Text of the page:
Report of the Tribunal
The “People’s Tribunal” was an astonishing exploration of the way in which African grandmothers contend– both poignantly and courageously—with their beleaguered lives. It was, of course, a logical extension to the Grandmothers’ Gatherings in both Canada and Africa, as well as the frequent trips, back and forth, of African grandmothers to Canada and Canadian grandmothers to Africa. It’s no exaggeration to say that an international Grandmothers’ movement has been created.
We don’t pretend that this is some supernatural achievement on the part of the Foundation. But we would argue that recognition of the struggles of grandmothers, and their collective embrace of orphans, is unique in the annals of the HIV and AIDS pandemic. What’s more it’s indispensable. Let us explain why.
The current mantra in dealing with AIDS is “zero deaths,” “zero new infections.” It’s a strategy promoted by UNAIDS with the support of the scientific and political establishments. And it’s entirely admirable except for one fatal flaw: it leaves out whole categories of people who are adversely affected by the virus. Two of those categories are grandmothers and orphans.
Incredibly enough, in the latest issue of the comprehensive UNAIDS update on the pandemic, 2013, published just a few weeks ago, grandmothers and orphans are written out of the text. They nowhere appear! Where grandmothers are concerned, this could be seen as a willful slap to the face of gender equality; where orphans are concerned, it could be seen as a gross violation of the Convention on the Rights of the Child. Taken together it’s an astonishing gap in the response. But ours is not to take issue…ours is to demonstrate why the Tribunal was so profoundly important.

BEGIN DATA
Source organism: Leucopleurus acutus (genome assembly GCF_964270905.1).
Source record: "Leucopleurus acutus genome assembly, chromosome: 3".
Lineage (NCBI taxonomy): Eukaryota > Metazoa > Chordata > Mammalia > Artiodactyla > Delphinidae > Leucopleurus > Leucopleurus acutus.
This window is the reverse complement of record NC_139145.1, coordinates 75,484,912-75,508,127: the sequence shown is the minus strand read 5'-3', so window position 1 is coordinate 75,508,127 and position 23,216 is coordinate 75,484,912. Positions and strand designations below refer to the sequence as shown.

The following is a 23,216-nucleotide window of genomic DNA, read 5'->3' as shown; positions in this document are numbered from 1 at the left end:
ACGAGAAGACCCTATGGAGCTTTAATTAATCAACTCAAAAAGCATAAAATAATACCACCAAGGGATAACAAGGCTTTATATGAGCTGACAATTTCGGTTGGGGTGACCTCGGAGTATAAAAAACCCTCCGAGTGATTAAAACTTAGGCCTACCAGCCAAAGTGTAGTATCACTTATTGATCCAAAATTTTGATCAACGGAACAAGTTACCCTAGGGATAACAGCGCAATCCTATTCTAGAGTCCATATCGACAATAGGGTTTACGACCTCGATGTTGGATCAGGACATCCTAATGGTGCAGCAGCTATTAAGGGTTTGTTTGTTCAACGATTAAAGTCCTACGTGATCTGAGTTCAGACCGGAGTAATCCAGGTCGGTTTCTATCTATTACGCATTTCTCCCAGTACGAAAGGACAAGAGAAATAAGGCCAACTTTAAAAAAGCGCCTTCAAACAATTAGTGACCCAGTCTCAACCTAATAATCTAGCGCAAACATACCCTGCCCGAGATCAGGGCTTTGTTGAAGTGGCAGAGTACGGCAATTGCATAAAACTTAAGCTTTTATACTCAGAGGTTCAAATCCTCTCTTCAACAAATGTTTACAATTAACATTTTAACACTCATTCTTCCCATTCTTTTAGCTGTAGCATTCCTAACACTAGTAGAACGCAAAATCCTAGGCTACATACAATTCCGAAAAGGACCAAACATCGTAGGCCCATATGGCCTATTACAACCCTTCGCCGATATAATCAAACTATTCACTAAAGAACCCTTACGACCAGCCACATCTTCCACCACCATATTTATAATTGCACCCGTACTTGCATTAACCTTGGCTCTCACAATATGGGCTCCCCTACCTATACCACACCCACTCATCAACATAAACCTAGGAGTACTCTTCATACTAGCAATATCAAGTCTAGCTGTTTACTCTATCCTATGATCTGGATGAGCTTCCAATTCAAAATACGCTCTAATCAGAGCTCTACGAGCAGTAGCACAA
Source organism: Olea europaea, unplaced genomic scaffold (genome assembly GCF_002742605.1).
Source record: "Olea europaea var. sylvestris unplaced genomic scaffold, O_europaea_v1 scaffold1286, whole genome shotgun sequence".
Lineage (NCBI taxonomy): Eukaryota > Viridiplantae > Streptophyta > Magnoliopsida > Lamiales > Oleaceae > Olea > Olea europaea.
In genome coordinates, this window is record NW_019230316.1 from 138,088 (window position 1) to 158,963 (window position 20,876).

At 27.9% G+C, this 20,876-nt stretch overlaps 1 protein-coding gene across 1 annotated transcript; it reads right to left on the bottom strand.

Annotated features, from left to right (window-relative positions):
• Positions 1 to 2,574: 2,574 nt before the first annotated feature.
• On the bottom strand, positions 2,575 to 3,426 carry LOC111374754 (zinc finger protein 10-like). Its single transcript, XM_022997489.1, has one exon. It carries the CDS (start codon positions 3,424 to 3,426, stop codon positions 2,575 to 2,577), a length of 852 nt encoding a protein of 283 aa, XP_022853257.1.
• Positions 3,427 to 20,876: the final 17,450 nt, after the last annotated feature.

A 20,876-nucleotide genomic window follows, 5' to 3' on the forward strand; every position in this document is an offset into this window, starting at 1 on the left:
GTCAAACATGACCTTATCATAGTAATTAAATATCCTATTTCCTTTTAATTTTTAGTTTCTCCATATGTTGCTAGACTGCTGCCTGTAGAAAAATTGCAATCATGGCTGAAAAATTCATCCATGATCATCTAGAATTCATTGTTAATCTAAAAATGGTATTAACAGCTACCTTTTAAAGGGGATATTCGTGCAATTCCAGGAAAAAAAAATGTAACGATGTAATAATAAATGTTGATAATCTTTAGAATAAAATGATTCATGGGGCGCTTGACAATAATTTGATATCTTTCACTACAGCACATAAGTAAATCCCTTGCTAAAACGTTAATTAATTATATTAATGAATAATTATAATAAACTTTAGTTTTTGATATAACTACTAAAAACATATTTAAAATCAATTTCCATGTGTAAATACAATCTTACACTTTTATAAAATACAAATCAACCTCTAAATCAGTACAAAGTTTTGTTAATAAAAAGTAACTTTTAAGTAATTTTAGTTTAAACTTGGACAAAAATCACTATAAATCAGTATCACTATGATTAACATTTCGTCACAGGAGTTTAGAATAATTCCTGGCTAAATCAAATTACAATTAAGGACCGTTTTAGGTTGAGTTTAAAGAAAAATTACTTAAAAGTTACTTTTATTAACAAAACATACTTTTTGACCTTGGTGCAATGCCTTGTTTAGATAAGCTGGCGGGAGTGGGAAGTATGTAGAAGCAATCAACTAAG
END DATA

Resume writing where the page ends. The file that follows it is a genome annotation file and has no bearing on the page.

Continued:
Somewhere, some organization—and in this case, we proudly say it’s the Foundation—must give profile to the grandmothers of Africa and the staggering demands they face in raising orphan grandchildren. In several countries, the grandmothers, many who are themselves HIV-positive, look after between 40 and 60 per cent of the orphans, and there are some 15 to 16 million orphans.
In the face of this intense human predicament, we could become insensate with rage at the injustice of it all. But that’s not our choice. Our choice is to honour the grandmothers, enfold the orphans in our arms, and support them to make all of their lives whole again.
Chair of the Board & Co-Founder
Stephen Lewis Foundation
Executive Director & Co-Founder
Stephen Lewis Foundation